Renew the Arts Roundtable is a continuing series of discussions between members and friends of Renew the Arts concerning (mostly) recent happenings in the intersecting worlds of faith, art, and popular culture. In this first installment, three staff members talk about Ambient Church, the implications this movement has for the relationship between the Church and the Arts, and how Christian art can be liberated by analyzing this issue.
After launching the Renew the Arts podcast, we started getting lots of feedback. All of it was encouraging, and a lot of it contained (even from some of our most supportive fans) some skepticism about the amount of emphasis we place on arts in the church. The arts might be important, but are they actually essential in any way to the work of the church? Sure, we like them, but can’t we actually do without them in the church and still be okay? Is it really that big of a deal?
Are the arts really that central to the life and work of the church?
It’s a question on many of our minds since Billy Graham died: What now?
This iconic moment for American evangelicalism paints a clear picture of what has weighed heavy on the heart of Christians, even before the passing of Billy Graham: who will carry the gospel into the next generation? The conversation has a tinge of hopelessness, as millennials flood out of the church at an increasing rate. “America’s pastor” is dead. Will the church in America die with him? It almost looks like it will.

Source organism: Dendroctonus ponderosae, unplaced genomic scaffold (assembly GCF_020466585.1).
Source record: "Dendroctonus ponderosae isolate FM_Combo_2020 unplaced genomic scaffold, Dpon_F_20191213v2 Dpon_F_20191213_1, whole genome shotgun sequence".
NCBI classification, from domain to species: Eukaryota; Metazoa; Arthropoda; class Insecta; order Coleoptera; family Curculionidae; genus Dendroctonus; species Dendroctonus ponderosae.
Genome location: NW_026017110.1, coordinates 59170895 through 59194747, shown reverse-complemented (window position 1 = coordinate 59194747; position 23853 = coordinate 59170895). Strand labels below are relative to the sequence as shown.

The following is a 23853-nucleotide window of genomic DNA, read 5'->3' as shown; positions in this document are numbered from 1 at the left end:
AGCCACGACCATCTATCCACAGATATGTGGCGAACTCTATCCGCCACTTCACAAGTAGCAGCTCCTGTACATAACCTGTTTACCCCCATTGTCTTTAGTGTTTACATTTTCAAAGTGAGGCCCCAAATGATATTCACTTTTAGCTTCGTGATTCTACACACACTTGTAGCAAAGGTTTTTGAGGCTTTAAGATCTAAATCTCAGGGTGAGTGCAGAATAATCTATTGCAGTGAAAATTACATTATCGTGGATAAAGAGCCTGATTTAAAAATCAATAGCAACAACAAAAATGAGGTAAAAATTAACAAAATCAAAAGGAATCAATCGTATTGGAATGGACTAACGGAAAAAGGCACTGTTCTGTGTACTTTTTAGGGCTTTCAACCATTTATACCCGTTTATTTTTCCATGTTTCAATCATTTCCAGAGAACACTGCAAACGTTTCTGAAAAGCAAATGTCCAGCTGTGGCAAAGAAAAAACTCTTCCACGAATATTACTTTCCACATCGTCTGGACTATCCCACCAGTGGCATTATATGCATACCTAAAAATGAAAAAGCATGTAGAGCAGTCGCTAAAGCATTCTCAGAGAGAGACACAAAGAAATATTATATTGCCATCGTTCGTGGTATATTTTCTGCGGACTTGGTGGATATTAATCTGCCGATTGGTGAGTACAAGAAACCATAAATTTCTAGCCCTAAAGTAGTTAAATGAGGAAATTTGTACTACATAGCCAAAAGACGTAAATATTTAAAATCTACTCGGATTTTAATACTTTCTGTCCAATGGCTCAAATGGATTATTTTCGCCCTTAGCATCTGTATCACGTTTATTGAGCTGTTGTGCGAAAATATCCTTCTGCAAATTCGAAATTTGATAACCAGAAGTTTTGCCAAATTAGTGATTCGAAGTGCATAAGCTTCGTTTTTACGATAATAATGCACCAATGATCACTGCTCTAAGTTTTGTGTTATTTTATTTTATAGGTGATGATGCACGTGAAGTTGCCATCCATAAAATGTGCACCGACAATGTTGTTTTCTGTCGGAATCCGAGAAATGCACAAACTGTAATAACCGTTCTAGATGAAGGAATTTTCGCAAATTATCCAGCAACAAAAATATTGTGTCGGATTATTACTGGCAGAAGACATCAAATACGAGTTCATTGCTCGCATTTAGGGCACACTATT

These days, calling someone amateur is an insult. If you’re an amateur, you don’t have the “skillz to pay the billz.” By amateur, we generally mean an inept know-nothing with no expertise—a hack.
But I want to rescue the label amateur from its current dishonor. It’s my opinion that the greatest potential in the arts today comes from amateurs. We need more of the amateur spirit, not less. What do I mean?
Is it possible for art to be unjust? In this installment of our “Whatever” series on aesthetics (drawing from Philippians 4:8), I discuss how to make just art. Because we can’t just make art. We need to make just art. (Groan.) But what does it mean for art to be just or—as most translators put it—right?
The word “right” (δίκαιος dikaios) used in Philippians 4:8 is mostly translated “righteous” or “just” in the rest of the Scriptures, and it indicates guiltlessness or innocence. For our purposes, the phrase refers to art that defends and promotes God’s legal perspective. The first and most obvious denotation of law-keeping would be that just art does not break, or encourage breaking, any of God’s Law(s). But the criterion drives deeper than that.